“We can’t have digital gated communities. The power of the web should be an equalizer, not something that creates greater inequity,”
A statement provided by the Mayor of Chattanooga Andy Berke.
Statistically, there are approximately 5 million residents consisting of school-going children who do not have a high speed internet connection, found by the Pew Research Center. The place that I am talking about is located in Tennessee.
Unfortunately, 22.5% of the city’s population lives under poverty, specified by the U.S Center Bureau.
Solving homework without an appropriate internet connection is torturous; therefore, by using a few programs together, can help the poverty ridden families to provide high-speed internet connection to their school going children.
After the implementation of the program called NetBridge, Chattanooga has managed to construct its very own set up for delivering high-speed internet connection to all its citizens, irrespective of the class they belong to.
There are various private vendors of the internet available in the US; however, the number of superfast internet networks is comparatively smaller due to the complexities and costs involved in constructing those. The city has designed its own remarkable fiber optics for obtaining the internet connection.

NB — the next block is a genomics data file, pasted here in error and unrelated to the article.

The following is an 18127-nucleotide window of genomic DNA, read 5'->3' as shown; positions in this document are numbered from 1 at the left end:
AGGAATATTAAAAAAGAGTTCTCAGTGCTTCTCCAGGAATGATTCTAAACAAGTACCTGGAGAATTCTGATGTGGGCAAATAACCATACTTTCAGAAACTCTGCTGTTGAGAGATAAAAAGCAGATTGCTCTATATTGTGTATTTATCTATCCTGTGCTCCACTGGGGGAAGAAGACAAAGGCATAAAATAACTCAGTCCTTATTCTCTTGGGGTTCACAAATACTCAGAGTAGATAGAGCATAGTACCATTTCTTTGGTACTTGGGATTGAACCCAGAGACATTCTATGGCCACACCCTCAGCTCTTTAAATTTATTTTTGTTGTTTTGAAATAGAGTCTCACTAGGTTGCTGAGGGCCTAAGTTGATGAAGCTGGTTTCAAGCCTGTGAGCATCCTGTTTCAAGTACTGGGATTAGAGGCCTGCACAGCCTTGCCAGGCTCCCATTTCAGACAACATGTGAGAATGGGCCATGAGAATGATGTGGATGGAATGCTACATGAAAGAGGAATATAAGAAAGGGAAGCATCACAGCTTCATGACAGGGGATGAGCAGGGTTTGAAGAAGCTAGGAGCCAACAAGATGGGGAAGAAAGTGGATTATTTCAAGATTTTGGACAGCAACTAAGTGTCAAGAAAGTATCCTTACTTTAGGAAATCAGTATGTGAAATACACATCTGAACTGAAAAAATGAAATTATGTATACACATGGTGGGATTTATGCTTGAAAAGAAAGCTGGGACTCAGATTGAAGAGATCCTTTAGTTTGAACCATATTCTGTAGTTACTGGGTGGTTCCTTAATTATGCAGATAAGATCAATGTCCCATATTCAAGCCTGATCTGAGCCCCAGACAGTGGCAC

Now, the city’s agency called the Electric Power Board has taken the responsibility of the latest internet network.
This initiative/ program was launched in 2009; however, it only took a few months before such families started to put a line through it after preparing a list of “expenses for the month.”
$58 for 100 Mbps and reaching up to $289 for 10 Gbps internet connection.
So far many companies have tried to make internet connection equal for all, such as AT&T offering $5 internet connection speed to the underprivileged families; however its speed was arduously slow.
Google Fiber, on the other hand, promises to deliver not only the fastest but also a free high-speed internet connection, but its accessibility is only restricted to a few cities.
According to Berke,
“This has been a huge advantage for many of these families, even for kids who may have a device; they run out of data quickly. Having the internet at home gives them the chance to go on the web, explore, be creative and work on things that are critical to their future.”